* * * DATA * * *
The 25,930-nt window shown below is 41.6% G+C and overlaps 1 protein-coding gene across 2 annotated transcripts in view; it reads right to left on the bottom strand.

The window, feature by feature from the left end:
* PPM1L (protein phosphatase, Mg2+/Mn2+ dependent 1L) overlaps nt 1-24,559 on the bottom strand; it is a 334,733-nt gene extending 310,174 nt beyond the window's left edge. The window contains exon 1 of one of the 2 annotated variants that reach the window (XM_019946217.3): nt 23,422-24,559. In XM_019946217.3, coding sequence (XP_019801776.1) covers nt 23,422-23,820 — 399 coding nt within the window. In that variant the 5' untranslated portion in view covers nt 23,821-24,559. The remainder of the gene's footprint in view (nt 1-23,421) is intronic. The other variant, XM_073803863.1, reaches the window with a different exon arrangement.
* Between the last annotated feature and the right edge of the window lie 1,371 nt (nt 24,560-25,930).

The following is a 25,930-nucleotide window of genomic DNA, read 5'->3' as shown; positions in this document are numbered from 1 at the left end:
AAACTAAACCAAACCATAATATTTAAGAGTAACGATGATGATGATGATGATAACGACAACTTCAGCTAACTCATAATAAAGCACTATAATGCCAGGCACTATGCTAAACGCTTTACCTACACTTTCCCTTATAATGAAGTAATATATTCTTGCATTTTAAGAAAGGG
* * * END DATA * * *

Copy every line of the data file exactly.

The 25,930-nt window shown below is 41.6% G+C and overlaps 1 protein-coding gene across 2 annotated transcripts in view; it reads right to left on the bottom strand.

The window, feature by feature from the left end:
* PPM1L (protein phosphatase, Mg2+/Mn2+ dependent 1L) overlaps nt 1-24,559 on the bottom strand; it is a 334,733-nt gene extending 310,174 nt beyond the window's left edge. The window contains exon 1 of one of the 2 annotated variants that reach the window (XM_019946217.3): nt 23,422-24,559. In XM_019946217.3, coding sequence (XP_019801776.1) covers nt 23,422-23,820 — 399 coding nt within the window. In that variant the 5' untranslated portion in view covers nt 23,821-24,559. The remainder of the gene's footprint in view (nt 1-23,421) is intronic. The other variant, XM_073803863.1, reaches the window with a different exon arrangement.
* Between the last annotated feature and the right edge of the window lie 1,371 nt (nt 24,560-25,930).

The following is a 25,930-nucleotide window of genomic DNA, read 5'->3' as shown; positions in this document are numbered from 1 at the left end:
AAACTAAACCAAACCATAATATTTAAGAGTAACGATGATGATGATGATGATAACGACAACTTCAGCTAACTCATAATAAAGCACTATAATGCCAGGCACTATGCTAAACGCTTTACCTACACTTTCCCTTATAATGAAGTAATATATTCTTGCATTTTAAGAAAGGG